Course Outline
Environmental Science and Engineering 412/612-3:
Air Pollution

Instructor: Peter L. Jackson
phone: 250.960.5985
email: peter.jackson@unbc.ca
office hour: W F 13:00-14:00 OBA
lecture: T R 13:30-14:20 in 5-158
lab: M 14:30-17:20 in 8-129

Course description:

This multidisciplinary course will investigate the nature and impacts of air pollution, both in general and more particularly in the Northern BC region. Students will gain a systematic understanding of air pollution, including: sources, emissions, health and environmental effects, chemistry, air pollution meteorology, dispersion modelling, engineering and legislative controls, and airshed planning. This will be accomplished by a combination of lecture presentations, readings from assigned journal articles and optional readings from the text, guest speakers, field trips, laboratory assignments and a project. Resources related to ENSC 412/612 can be found in the course homepage located at http://cirrus.unbc.ca/412. Note that some content is password protected for copyright reasons.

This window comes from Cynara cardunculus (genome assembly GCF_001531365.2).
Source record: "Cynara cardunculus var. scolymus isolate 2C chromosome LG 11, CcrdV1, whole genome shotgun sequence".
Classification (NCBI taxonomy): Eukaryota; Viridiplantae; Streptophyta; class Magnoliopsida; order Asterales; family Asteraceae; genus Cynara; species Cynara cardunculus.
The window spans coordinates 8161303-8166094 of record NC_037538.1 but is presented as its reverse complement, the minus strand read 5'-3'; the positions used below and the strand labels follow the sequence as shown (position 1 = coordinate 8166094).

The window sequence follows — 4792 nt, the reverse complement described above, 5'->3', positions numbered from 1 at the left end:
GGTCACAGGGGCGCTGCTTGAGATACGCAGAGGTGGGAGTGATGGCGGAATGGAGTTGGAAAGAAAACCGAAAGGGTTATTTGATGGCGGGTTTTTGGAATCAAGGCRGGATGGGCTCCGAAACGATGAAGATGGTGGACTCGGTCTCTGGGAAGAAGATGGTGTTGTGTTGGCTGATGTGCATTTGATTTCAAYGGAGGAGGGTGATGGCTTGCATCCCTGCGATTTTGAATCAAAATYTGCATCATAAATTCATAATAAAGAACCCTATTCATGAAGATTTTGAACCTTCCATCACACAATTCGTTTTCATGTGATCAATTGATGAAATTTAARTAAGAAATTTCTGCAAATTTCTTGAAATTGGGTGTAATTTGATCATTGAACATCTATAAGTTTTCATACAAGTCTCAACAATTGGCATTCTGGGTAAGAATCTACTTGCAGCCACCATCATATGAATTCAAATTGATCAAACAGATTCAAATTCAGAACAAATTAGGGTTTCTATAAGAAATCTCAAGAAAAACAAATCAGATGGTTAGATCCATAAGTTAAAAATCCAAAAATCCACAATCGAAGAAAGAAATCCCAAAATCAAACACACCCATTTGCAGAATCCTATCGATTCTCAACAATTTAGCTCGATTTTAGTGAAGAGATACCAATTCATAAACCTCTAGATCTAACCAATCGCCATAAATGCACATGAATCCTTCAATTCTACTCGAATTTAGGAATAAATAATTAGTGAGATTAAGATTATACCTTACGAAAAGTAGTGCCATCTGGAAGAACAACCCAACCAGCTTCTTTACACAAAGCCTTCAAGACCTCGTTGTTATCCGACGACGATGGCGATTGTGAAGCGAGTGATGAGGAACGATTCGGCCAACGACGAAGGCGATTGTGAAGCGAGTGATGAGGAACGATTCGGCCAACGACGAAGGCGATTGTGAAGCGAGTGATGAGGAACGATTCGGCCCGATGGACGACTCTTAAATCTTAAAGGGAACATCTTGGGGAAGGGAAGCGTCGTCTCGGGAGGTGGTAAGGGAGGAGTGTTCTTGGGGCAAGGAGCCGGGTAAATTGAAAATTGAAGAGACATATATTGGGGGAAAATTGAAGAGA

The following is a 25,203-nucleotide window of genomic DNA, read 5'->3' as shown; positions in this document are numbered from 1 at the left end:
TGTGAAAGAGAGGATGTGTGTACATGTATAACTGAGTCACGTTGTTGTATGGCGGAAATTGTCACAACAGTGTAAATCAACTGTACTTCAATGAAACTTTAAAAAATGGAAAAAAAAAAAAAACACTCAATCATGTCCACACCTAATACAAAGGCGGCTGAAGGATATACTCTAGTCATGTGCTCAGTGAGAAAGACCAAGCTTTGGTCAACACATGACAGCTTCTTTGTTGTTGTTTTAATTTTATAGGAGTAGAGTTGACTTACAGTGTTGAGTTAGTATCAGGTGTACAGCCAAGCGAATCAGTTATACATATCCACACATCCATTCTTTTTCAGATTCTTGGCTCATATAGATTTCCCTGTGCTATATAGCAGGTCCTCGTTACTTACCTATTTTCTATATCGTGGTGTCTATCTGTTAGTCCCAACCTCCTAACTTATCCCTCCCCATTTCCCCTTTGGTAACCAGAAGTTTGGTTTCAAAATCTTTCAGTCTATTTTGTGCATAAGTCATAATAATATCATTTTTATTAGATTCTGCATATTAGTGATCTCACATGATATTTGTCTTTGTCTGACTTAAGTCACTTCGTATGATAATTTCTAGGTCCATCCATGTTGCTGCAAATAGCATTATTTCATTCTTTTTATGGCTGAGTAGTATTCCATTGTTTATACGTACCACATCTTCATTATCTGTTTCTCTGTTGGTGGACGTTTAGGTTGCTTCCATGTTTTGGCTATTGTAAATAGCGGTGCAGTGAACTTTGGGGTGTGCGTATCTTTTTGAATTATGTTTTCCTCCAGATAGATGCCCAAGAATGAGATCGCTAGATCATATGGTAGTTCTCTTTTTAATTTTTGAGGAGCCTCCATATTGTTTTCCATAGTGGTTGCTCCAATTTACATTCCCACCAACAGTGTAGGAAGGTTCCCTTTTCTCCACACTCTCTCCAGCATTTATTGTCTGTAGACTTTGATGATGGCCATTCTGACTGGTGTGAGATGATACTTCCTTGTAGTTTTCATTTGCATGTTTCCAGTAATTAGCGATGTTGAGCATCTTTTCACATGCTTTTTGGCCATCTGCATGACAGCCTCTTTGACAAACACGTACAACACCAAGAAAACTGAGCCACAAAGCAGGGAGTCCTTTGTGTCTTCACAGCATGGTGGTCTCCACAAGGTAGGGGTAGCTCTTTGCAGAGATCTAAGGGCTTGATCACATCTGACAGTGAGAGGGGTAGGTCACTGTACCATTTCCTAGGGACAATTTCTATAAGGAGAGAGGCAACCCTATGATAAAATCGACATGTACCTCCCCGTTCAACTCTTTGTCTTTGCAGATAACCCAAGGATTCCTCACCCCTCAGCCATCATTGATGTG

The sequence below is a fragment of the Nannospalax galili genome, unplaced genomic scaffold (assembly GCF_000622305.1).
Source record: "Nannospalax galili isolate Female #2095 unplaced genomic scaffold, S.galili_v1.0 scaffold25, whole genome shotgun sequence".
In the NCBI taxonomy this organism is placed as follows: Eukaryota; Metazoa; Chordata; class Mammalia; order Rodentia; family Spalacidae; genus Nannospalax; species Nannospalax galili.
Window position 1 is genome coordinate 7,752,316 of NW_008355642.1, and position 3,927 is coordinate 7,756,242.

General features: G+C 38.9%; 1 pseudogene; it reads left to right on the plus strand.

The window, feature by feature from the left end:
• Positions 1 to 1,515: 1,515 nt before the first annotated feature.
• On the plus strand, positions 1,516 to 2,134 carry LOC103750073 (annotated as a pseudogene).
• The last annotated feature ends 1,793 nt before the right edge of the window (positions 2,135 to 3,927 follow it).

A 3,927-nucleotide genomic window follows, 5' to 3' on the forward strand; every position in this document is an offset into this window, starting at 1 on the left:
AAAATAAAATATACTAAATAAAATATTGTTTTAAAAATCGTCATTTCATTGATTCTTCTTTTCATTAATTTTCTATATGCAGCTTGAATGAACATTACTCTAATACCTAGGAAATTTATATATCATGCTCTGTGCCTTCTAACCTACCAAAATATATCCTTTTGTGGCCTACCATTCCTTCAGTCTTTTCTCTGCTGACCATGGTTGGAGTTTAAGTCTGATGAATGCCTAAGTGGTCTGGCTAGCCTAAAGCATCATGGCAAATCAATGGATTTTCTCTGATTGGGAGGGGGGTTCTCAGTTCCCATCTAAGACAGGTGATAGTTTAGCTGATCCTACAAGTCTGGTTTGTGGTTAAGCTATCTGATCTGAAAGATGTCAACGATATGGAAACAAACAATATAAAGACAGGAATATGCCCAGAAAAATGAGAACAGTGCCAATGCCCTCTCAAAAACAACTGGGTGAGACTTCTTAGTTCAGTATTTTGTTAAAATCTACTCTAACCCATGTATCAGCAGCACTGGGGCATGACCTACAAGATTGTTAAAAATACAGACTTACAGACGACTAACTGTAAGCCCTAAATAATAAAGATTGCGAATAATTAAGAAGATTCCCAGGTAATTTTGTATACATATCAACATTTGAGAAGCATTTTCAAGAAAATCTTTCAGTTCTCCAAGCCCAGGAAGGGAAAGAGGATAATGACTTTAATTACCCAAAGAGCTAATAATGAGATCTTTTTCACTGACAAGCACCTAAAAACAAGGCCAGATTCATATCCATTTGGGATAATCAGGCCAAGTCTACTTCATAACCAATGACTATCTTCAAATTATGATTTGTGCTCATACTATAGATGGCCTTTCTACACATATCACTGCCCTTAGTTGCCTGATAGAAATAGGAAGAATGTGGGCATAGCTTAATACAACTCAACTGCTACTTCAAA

If, because of a disability, you may have a need for special academic accommodations, please come and discuss this with me, or contact the Access Resource Centre (arc@unbc.ca).

Textbook and readings:

The (optional) text for this course (the 4th edition is on reserve in the library) is:

Vallero, D., 2014: Fundamentals of Air Pollution, Elsevier, 5th Edition, SanDiego, 942 pp.

Additional readings (mainly journal articles) from other sources for several topics will be given in advance. It is expected that students will have read the required material before class, and make notes in the Journal Log (see below) which is brought to each class, and be prepared to discuss the assigned reading in class.

Evaluation: